"There are a lot of people who have to drive and this punishes the majority and not the wealthy, who aren't affected. 

"Like all politicians, Mr Kahn, seems to care a lot about his public image, but does he really support the environmental concerns? It seems more like a classic self-serving political PR stunt.

"It feels like this has just been brought in without anything done to improve the rest of the city's infrastructure to make other alternatives feasible."

George Alting Von Geusau, 25, was so annoyed at the extra £12.50-a-day charge he windsurfed to work for two days. (Alting Von Geusau via SWNS).

The mayor says City Hall has provided £61 million ($83 million) in funding for grants for small businesses, charities operating minibuses and low-income and disabled Londoners to scrap their older, more polluting vehicles ahead of the new scheme.

Mr Khan also encouraged commuters to use other forms of transport, such as buses, tubes as well as walking and cycling.

But George said public transport is also expensive and would be hard for him to move his bulky video cameras, electrics and lighting.

He added: "Of course protecting the environment is fantastic but what is he [Mr Khan] doing to create other alternatives? Buses are still run on diesel and cycling is really dangerous and there are not enough bike lanes.

"He isn’t lowering the cost of the Tube. Trains are still very expensive and are running a reduced service due to the pandemic so are not very reliable either. With heavy and expensive equipment, we can’t always use public transport.

"Our message is to encourage Sadiq Khan to be more creative with his solutions, we had Boris Bikes so why not Sadiq Sails? Let's get London more ready for these changes."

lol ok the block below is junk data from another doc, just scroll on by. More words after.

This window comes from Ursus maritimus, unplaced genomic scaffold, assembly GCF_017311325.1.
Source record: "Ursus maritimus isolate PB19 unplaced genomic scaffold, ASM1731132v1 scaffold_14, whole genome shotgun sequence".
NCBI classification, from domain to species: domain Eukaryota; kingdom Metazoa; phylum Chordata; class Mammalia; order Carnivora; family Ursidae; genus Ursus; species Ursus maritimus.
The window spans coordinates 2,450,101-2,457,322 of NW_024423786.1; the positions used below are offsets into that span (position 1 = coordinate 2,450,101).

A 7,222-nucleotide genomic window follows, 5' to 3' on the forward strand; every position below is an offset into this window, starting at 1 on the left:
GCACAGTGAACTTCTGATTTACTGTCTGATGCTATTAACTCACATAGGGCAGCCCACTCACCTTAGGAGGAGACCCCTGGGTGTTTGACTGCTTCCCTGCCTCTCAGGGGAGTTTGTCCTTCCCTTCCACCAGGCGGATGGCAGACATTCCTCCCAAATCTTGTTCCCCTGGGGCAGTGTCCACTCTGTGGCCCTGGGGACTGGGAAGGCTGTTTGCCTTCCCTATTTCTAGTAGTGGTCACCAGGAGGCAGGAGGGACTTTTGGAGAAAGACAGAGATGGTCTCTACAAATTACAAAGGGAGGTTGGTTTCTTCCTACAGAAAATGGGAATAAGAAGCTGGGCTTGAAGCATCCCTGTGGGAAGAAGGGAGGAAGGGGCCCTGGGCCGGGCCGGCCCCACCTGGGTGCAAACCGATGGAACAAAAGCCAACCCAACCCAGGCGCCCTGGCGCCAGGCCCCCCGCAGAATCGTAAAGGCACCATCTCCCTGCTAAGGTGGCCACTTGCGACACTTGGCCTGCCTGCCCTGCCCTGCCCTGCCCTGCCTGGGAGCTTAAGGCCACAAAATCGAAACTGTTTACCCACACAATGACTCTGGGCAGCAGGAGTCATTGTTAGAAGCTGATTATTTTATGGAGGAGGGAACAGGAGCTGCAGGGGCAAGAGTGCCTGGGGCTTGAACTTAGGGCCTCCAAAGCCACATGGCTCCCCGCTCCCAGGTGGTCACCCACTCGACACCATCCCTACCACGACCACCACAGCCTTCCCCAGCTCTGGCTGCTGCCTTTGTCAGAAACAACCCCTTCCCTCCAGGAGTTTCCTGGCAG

The mayor's office said 87 per cent of vehicles travelling in the new zone already meet the ULEZ emissions standard.

Commuter George Alting Von Geusau windsurfing his way around London (Alting Von Geusau via SWNS)

Mr Khan said when the new scheme launched: "I pledged to be the greenest mayor London’s ever had and I am incredibly proud that expanding the Ultra Low Emission Zone today will clean up London’s toxic air pollution and help tackle the global climate emergency by reducing emissions.

"In central London, the ULEZ has already helped cut toxic roadside nitrogen dioxide pollution by nearly half and led to reductions that are five times greater than the national average.

"But pollution isn’t just a central London problem, which is why expanding the ULEZ today will benefit Londoners across the whole of the city and is a crucial step in London’s green recovery from this pandemic.

"This is also about social justice - we know pollution hits the poorest Londoners, who are least likely to own a car, the hardest, which is why I’m doing everything I can to improve air quality and protect the health of all Londoners.

"I will not stand by while pollution leads to 4,000 Londoners dying early each year and our children growing up with stunted lungs.

"The expanded ULEZ is a vital step towards helping combat London’s illegal air and reducing the emissions that are harming our planet."